Evaluating an accelerated forcing approach for improving computational efficiency in coupled ice sheet-ocean modelling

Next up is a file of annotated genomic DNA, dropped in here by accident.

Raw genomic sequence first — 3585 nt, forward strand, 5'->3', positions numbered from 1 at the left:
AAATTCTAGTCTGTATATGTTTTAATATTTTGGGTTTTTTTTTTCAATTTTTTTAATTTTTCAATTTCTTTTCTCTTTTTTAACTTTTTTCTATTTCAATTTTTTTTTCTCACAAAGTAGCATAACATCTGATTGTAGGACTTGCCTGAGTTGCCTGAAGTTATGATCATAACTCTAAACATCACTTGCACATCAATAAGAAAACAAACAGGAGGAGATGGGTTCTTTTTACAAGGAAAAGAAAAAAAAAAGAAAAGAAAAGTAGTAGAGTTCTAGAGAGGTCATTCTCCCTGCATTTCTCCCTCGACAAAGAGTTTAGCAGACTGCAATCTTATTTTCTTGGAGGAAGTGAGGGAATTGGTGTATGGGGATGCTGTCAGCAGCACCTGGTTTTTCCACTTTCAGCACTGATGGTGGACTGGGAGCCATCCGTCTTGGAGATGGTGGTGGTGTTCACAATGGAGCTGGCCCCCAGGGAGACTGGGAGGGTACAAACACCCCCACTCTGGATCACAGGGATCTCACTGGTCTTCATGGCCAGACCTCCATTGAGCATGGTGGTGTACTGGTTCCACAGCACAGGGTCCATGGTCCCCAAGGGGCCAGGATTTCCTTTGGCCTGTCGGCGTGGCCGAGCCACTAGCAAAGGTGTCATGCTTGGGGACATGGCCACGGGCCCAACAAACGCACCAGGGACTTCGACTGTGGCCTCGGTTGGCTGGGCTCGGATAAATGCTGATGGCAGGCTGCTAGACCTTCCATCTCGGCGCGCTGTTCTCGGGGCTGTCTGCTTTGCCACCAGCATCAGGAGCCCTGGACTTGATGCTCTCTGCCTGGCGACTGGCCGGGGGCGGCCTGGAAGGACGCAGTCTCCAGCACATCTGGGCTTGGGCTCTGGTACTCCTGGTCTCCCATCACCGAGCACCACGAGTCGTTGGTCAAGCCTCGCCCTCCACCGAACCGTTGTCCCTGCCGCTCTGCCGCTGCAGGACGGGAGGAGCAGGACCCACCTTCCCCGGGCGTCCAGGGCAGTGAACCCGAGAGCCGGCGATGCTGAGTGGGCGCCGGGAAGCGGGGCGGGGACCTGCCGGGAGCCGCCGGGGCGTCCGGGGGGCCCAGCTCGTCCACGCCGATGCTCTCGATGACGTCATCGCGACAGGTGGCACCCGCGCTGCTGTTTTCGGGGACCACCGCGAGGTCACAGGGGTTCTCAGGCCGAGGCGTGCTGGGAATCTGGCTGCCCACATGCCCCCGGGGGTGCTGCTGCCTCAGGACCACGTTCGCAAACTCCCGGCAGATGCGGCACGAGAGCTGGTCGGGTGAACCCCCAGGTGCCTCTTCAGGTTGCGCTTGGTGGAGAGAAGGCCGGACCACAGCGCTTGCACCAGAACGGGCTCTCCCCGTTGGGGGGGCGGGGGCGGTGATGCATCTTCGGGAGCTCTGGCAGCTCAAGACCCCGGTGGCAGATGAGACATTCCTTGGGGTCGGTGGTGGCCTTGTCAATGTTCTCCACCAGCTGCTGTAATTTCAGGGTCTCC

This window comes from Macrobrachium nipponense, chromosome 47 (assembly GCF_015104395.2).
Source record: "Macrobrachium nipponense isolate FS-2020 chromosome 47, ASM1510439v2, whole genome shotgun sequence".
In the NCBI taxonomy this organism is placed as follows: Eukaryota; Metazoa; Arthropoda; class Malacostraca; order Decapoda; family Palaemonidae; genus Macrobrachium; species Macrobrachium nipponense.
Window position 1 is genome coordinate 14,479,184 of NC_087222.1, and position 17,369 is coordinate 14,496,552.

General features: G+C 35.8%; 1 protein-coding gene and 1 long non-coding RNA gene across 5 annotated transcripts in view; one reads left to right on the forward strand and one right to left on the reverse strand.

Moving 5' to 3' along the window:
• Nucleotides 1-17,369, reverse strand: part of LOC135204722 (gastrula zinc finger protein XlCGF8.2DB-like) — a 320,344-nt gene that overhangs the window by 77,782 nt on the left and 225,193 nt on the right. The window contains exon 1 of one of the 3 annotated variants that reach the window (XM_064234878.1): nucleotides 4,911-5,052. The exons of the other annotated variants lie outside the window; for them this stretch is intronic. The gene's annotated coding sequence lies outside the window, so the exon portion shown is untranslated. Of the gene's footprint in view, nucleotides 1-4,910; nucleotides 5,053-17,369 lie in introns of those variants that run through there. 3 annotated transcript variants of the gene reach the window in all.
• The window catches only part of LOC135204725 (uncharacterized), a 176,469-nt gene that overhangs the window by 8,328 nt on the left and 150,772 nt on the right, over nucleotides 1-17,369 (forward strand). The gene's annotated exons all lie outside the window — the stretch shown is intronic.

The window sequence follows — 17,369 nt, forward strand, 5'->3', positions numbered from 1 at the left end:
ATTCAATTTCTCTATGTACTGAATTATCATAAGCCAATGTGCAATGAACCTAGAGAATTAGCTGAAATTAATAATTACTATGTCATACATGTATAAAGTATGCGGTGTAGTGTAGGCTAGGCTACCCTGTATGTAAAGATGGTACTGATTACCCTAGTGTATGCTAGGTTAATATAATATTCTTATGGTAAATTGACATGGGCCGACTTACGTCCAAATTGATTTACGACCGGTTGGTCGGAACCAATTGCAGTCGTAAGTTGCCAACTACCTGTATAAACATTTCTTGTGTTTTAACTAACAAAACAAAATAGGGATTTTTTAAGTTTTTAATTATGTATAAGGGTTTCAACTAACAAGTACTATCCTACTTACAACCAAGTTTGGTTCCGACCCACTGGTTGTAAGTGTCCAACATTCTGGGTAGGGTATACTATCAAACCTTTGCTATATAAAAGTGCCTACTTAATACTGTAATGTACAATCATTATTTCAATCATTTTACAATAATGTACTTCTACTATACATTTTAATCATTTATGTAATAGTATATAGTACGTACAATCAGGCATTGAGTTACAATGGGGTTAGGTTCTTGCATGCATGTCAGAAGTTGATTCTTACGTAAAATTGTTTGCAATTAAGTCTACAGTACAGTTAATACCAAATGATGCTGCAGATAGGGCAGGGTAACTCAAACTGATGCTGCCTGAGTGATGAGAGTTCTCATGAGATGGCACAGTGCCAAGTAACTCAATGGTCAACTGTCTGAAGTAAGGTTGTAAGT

Abstract. Coupled ice sheet-ocean models are increasingly being developed and applied to important questions pertaining to processes at the Greenland and Antarctic Ice Sheet margins, which play a pivotal role in ice sheet stability and sea level rise projections. One of the challenges of such coupled modelling activities is the timescale discrepancy between ice and ocean dynamics. This discrepancy, combined with the high computational cost of ocean models due to their ﬁner temporal resolution, limits the time frame that can be modeled. In this study, we introduce an “accelerated forcing” approach to address the timescale discrepancy and thus improve computational efﬁciency in a framework designed to couple evolving ice geometry to ice shelf cavity circulation. This approach is based on the assumption that the ocean adjusts faster to imposed changes than the ice sheet, with the ocean viewed as being in a slowly varying quasi-steady state over timescales of ice geometry change. By assuming that the ocean-induced ice draft change rate during one coupling interval can be reﬂected by a quasi-steady state change rate during a shortened coupling interval (equal to the regular coupling interval divided by a constant factor), we can reduce the ocean model simulation duration. We ﬁrst demonstrate that the mean cavity residence time, derived from stand-alone ocean simulations, can guide the selection of suitable scenarios for this approach. We then evaluate the accelerated forcing approach by comparing basal melting response under the accelerated forcing with that under the regular forcing based on idealized coupled ice sheetocean experiments. Our results suggest that: the accelerated approach can yield comparable melting responses to those under the regular forcing when the model is subjected to steady far-ﬁeld ocean conditions or time-varying conditions with timescales much shorter than the cavity residence time. However, it is not suitable when the timescale of the accelerated ocean conditions is not signiﬁcantly different from the cavity residence time. When used carefully, the accelerated approach can be a useful tool in coupled ice sheet-ocean modelling.
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